A Yazidi boy who fled persecution by Islamic State (IS) militants in Iraq hopes his scholarship to study at an international school will help him to improve orphans' education in his war-ravaged homeland.
Aido Khiro Omar, an 18-year-old student from Mosul in northern Iraq has started his first week at United World College (UWC) in Dilijan, Armenia - an international boarding school that hosts students from 82 countries.
"It was really a golden chance for me to get a good education in another country ... because the education in Iraq is very poor," Omar said in an email to the Thomson Reuters Foundation.
Omar wants to create education opportunities for orphans in Iraq, where learning has been severely disrupted by conflict and displacement.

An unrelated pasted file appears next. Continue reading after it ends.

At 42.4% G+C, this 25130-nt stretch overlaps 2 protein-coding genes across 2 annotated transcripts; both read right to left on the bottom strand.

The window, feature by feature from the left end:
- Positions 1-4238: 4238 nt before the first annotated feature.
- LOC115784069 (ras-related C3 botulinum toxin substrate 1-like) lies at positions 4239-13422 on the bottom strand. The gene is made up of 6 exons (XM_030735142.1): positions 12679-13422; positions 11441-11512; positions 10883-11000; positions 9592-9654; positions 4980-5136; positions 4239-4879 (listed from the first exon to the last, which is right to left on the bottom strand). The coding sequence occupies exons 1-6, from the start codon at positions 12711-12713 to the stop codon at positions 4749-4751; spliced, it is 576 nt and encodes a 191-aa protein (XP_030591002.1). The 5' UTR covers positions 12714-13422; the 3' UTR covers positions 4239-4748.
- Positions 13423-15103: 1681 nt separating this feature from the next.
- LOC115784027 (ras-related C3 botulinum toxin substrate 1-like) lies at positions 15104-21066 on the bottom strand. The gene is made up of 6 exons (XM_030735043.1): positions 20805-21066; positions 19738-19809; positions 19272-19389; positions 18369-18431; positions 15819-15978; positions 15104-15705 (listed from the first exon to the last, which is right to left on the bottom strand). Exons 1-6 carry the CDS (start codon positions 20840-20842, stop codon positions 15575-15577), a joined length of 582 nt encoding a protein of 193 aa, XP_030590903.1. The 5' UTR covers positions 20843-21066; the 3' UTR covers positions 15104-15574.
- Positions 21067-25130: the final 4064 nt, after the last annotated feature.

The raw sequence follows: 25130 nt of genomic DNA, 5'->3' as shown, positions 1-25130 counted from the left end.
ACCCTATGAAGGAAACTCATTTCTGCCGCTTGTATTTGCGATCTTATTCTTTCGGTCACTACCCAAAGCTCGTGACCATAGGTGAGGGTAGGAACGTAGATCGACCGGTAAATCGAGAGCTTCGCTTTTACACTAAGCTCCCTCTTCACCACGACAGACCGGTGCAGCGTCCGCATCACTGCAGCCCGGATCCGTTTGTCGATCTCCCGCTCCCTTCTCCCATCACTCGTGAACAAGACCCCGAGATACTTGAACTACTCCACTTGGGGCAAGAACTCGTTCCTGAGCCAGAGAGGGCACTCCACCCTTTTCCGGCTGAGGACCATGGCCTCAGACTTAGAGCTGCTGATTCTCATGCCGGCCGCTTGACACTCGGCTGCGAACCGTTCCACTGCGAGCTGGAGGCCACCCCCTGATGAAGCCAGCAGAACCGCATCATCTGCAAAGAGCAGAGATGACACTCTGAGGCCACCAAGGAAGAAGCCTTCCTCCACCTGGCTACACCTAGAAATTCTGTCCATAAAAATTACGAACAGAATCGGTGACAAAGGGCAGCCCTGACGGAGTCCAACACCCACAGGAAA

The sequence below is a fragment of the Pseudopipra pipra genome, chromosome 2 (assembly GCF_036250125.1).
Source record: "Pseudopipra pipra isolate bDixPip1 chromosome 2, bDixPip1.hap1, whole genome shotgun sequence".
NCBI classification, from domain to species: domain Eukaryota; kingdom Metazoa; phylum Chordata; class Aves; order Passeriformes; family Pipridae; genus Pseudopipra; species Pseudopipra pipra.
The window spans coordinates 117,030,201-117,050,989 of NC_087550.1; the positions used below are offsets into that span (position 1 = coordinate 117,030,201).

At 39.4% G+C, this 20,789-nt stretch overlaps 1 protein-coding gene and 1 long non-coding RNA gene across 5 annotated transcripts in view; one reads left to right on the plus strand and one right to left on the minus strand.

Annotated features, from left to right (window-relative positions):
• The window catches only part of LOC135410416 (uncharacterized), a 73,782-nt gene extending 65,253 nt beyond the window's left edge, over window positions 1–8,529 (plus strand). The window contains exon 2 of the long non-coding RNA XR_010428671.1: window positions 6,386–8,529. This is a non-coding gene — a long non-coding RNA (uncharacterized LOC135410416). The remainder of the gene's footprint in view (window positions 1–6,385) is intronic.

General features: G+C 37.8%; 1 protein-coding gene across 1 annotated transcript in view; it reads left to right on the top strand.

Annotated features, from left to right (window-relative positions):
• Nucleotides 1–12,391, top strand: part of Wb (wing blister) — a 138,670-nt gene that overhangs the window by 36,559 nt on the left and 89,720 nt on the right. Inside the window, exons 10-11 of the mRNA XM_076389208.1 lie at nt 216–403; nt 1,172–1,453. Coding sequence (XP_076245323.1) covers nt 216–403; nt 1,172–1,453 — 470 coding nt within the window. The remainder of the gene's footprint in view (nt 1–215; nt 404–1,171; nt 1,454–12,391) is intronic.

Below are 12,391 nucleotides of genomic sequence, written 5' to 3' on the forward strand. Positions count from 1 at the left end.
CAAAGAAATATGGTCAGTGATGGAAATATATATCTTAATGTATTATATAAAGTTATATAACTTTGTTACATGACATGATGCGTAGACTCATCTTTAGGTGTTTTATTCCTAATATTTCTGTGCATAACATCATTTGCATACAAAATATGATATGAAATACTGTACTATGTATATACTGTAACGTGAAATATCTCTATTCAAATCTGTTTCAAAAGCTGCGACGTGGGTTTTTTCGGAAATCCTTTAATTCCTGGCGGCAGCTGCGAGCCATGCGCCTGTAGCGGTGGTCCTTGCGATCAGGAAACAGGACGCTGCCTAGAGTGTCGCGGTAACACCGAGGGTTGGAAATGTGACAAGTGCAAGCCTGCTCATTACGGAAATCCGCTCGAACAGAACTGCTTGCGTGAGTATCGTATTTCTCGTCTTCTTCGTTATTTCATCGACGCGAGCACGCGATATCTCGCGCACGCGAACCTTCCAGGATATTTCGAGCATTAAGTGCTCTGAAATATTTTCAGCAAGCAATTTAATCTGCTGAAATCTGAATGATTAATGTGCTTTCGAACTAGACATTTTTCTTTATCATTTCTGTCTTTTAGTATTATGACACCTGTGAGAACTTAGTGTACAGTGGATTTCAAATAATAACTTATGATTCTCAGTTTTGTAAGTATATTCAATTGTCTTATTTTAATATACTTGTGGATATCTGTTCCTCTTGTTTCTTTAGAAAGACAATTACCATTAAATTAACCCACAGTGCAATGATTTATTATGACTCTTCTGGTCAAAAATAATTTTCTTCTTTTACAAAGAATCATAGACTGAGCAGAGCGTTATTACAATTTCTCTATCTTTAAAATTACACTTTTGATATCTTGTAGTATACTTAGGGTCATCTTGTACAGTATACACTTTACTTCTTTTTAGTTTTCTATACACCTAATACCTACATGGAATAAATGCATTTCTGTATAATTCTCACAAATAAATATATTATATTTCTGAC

"The children study in tents, and are also living in tents they have nowhere to go to do their homework ... Many Yazidi girls do not complete their education and go to school as it is dangerous for a girl alone," he said.
Islamic State (IS) militants overran the Yazidi religious community's heartland in Sinjar, northwest Iraq, in August 2014, systematically killing, capturing and enslaving thousands of Yazidi inhabitants.
U.N. investigators estimate more than 5,000 Yazidis have been rounded up and slaughtered and some 7,000 women and girls forced into sex slavery.
Iraqi forces recaptured the city of Mosul this year after months of fighting to wrest it from IS control.
Omar is the first recipient of an annual Lamiya Aji Bashar Scholarship. Bashar is a Yazidi rights advocate who was among thousands of women and girls abducted, tortured and sexually abused by IS after the militants rounded up Yazidis in the village of Kocho, near Sinjar in 2014.
The scholarship was established by Aurora Humanitarian Initiative (AHI) in partnership with the activist.
"This scholarship is the opportunity of a lifetime for young people from my community," Bashar said in a statement.
Omar wants to study biology, chemistry and global politics in the two-year International Baccalaureate programme.